What type of wax do we use and why?


The candle making industry, like the health food industry, is dominated by rumours and pseudo-science, which are often only half understood, and then passed around as fact. Throughout the past 12 years I have made it my priority to understand the science behind the wax industry, and to sift through all the rumours to find the truth about different types of waxes.

The three most common types of wax used in candle making are Paraffin wax, Beeswax and Soy wax.  Each has its own properties which makes it better for different types of candles.  Soy wax, for example, is best for scented candles as it ‘throws the scent’ more than other types of wax, however it has a very low melting point, so it tends to drip everywhere if not used in a jar or container.  As with wine making, experienced candle makers will blend small amounts of other waxes in with their main wax in order to gain the benefits that the different waxes offer.

We use fully refined Paraffin wax in our candles, and our wicks are braided cotton imported from Germany, and known for their excellent quality.  We also add between 5%-10% Palm wax to each candle, which helps the flame to burn steadily and makes the candles appear richly opaque rather than slightly translucent. The Palm wax we source is sustainably produced, and accredited by the Roundtable on Sustainable Palm Oil (RSPO).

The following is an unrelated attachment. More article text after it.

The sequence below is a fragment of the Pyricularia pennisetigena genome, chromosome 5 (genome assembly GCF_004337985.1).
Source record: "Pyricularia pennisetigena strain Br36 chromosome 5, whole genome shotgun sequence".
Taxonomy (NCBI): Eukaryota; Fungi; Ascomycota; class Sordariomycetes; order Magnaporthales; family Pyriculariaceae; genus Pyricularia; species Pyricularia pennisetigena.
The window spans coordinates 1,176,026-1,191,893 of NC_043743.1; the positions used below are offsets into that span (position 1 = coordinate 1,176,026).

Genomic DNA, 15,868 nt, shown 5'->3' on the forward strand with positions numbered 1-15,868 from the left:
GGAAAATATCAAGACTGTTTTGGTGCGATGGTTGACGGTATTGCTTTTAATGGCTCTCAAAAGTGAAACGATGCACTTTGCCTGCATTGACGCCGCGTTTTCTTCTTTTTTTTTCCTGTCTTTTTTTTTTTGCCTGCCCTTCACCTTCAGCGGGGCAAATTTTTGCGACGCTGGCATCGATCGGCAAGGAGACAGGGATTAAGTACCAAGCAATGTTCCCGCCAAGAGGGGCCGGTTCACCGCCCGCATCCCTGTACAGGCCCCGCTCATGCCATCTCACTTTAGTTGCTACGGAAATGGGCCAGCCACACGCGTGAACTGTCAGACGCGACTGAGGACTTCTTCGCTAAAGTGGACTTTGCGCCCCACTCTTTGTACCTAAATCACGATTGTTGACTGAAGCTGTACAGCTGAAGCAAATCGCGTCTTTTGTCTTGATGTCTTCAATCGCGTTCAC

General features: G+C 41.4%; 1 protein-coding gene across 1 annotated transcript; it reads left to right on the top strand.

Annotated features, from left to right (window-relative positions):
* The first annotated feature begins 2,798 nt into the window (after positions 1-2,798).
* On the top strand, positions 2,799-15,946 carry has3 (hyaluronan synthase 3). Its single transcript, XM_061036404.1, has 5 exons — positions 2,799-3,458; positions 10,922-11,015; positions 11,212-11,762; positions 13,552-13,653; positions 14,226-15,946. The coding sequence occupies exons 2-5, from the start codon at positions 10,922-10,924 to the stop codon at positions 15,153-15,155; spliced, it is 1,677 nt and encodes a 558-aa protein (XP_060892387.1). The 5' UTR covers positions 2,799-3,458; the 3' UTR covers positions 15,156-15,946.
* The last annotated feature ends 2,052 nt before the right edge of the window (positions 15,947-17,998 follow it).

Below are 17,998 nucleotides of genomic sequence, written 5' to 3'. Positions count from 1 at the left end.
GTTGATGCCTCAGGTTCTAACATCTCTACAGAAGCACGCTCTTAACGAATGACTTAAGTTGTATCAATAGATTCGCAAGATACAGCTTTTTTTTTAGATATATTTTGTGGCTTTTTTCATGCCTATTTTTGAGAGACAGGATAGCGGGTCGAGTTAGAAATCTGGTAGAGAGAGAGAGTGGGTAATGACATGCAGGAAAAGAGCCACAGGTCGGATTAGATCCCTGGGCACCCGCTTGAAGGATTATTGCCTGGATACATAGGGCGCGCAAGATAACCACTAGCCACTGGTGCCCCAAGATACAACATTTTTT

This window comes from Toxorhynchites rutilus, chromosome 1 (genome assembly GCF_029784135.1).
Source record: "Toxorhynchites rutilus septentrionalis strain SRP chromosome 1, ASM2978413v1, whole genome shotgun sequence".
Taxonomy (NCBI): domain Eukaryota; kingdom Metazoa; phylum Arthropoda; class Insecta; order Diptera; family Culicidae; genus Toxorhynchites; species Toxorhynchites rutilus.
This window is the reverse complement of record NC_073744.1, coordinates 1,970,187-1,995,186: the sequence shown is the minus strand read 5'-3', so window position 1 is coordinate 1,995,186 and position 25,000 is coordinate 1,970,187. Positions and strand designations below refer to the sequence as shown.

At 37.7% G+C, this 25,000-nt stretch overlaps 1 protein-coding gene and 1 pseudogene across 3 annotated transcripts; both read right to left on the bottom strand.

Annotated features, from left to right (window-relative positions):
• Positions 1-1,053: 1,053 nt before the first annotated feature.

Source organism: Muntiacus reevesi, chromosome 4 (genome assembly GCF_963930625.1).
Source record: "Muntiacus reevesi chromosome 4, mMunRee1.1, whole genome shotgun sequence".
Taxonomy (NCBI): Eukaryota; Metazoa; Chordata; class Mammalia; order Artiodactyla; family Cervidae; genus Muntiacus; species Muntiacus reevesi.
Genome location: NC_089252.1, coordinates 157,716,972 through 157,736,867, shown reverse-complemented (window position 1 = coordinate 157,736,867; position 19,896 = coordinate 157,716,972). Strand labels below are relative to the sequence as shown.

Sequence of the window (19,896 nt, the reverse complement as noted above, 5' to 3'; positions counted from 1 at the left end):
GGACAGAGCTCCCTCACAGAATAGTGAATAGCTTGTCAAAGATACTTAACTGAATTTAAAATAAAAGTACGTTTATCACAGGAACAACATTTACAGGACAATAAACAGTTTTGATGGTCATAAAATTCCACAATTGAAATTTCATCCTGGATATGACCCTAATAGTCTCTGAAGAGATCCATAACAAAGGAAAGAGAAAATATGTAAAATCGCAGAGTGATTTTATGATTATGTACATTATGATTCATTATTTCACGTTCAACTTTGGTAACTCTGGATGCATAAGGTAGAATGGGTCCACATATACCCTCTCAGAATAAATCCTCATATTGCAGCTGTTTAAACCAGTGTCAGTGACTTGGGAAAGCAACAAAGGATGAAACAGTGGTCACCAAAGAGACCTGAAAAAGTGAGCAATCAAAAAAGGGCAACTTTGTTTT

Fully refined Paraffin is non-toxic and burns away almost completely, emitting negligible levels of Volatile Organic Compounds (VOCs). VOCs are common indoor air pollutants emitted by a wide variety of household products and building materials.

If you are interested in exploring this topic in greater depth, here are some peer-reviewed scientific articles that compare the different types of candle wax and test for emissions.

2007 Okometric Study – Analysis of Emissions from Paraffin, Soy, Palm, Beeswax and Stearin Candles.

“The study found all of the waxes burned cleanly and safely with no appreciable difference in burning behaviors.  Their combustion by-products were virtually identical in composition and quantity…far below the most restrictive of any applicable indoor-air standards.”

2004 The Quality Candle

“The candle is becoming ever more involved in quality discussions in this environmentally aware time we are living in.
Purity of raw materials as well as harmlessness of the combustion products formed are… important prerequisites for consumer trust in the product.”

1994 Translation Schwind et al – Analysis and Risk Assessment of Raw Materials and Emissions from Paraffin, Beeswax and Stearin Candles.

 “The measuring program has shown that the burning emissions of the examined candles do not represent a potential health hazard to the candle user. The burn emissions of the examined paraffin, stearin and beeswax candles show no significant differences with respect to the pollutant classes examined. Candles made from paraffin are toxicologically just as innocuous as beeswax or stearin candles.”


These articles are courtesy of the National Candle Association, which is a committed leader in setting industry standards, and provides excellent resources if you want to explore more about the science of candles.